Some people call them walking simulators. The people in marketing prefer to call it interactive storytelling. The one thing that we can all agree on is that games like Everybody’s Gone to the Rapture are among the most divisive in gaming. Rapture itself has review scores ranging from 100% to 25% and is on best, worst and blandest games of 2015 lists.
I have a mixed history with walking simulators myself. While I loved The Stanley Parable, I had Gone Home figured out in about a half-hour but had to walk the experience through to the end. Where will Everybody’s Gone to the Rapture fall on the walking simulator spectrum?
In an unusual gaming controversy, Sony Computer Entertainment of America (SCEA) applied for a trademark of the term “let’s play” back at the end of October 2015. The application was discovered by the internet over the last week. This sparked a not insignificant controversy over SCEA trying to claim ownership of a fairly common term in the gaming world.
Funnily enough, the controversy should have been over before it even started. Before the news of the copyright application broke, the US Patent and Trademark Office refused Sony’s application.
There’s not one but two video game trailer roundups today. The first one comes from this year’s PlayStation Experience event that Sony held over the weekend to celebrate all things PlayStation and generate a little bit of hype as we cross the halfway point between this year’s and next year’s E3.
The PlayStation Experience had a lot of new footage and new games unveiled at the show this year. I’m thinking that it might worth saving up for a press trip there instead of E3. Anyway, we have 18 trailers from PSX to show you including a story trailer for Uncharted 4, the first look at gameplay of the Final Fantasy VII remake and the unveiled Ni No Kuni II.
When we first found out that Final Fantasy VII was coming to the PS4 as an HD remake, people were extremely disappointed. After all the hope that came with the Final Fantasy VII PS3 tech demo from 2005, people have been clamoring for a full remake of the game in the style of the Final Fantasy: Advent Children movie. Instead, December’s PlayStation Experience event showed the original Final Fantasy VII slightly cleaned up for PS4.
It’s funny what Square Enix had up their sleeve to be played six months later. Sony scored a major coup for the PlayStation press conference at E3 with the surprise reveal of a major remake of Final Fantasy VII.
After a day full of big announcements and exciting reveals, it all comes to an end with Sony’s big annual press event. We’re used to Sony having something big up their sleeve to excite gamers but no one’s positive what that might be. Unlike what I expected from the Microsoft press conference, could third-party titles and exclusives be Sony’s big coup this year?
Over the last few years, quarterly financial results time hasn’t been Sony’s friend. The company has been hurting on the income statement and balance sheet thanks to underperformance from their TV and mobile device divisions. However, they have been buoyed by the sales success of the PlayStation 4.
Now, Sony is trying to turn back towards profitability and is putting the PS4 at the forefront of their plan.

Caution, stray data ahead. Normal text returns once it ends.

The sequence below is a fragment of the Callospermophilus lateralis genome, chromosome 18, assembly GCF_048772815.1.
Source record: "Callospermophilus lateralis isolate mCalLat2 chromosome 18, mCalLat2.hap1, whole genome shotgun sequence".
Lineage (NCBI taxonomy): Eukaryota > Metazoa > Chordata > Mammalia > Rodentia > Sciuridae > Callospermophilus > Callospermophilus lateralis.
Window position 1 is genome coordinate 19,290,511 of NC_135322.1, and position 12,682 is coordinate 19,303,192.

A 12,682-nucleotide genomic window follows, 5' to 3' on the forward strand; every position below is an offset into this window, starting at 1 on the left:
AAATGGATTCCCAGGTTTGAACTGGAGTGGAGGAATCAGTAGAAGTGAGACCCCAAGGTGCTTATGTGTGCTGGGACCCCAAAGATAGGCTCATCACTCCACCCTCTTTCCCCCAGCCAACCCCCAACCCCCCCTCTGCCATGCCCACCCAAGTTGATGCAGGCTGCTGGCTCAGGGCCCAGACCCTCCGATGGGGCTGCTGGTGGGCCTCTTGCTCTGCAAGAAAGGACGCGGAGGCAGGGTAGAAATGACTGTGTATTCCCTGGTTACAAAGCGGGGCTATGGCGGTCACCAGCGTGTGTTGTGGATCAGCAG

I’d give up writing about Ubisoft but their constant corporate about-faces about graphics and framerates and the console wars is just an absolute gold mine of laughs and punditry and page views. After three different explanations for the framerate and resolution of Assassin’s Creed Unity being 900p and 30 FPS from Ubisoft Montreal, Ubisoft Massive is singing a completely different tune when it comes to Tom Clancy’s The Division.
There have been a lot of complaints about the graphical fidelity and the smoothness of video of games on next-gen consoles. However, Ubisoft’s treatment of Assassin’s Creed Unity isn’t just upsetting one console’s user base but the whole of gaming.
In an interview with VideoGamer, AC Unity senior producer Vincent Pontbriand said that the resolution of ACU would be set at 900p and framerate locked to 30 FPS on both the Xbox One and PlayStation 4. The reasoning behind that is so baffling that everyone has turned against Ubisoft.
In America, the big EA Sports title is Madden 15. Every football fan that’s also a gamer buys Madden every year. We have a similar thing here in Canada. Since most of our sports fans are hockey fans, it’s EA’s NHL series that gets the buys. If you’re buying this year’s NHL 15 on the PS3 or 360, you played it last year. It’s just NHL 14 with a roster update as EA Sports is wont to do with its legacy-gen titles that aren’t big in America (see also: FIFA). Their focus is on developing the current/next-gen title. Well, that’s what they want you to think.
While NHL 15 is a huge step up in presentation with far better graphics and TV style presentation that looks ripped from NBC, a bunch of the features that gamers enjoyed on the PS3 and 360 aren’t here this year. Like the Madden games at the start of the last generation, fan-favourite features were left out of the next-gen launch title and will be reintroduced later so they can be heavily touted by the marketing people. The actual on-ice gameplay is supposed to still be great. Whether you’re going to want NHL 15 depends on whether you really care about all the off-ice features that are missing or trimmed this year.
Well, there’s always next year. Right, Leafs fans?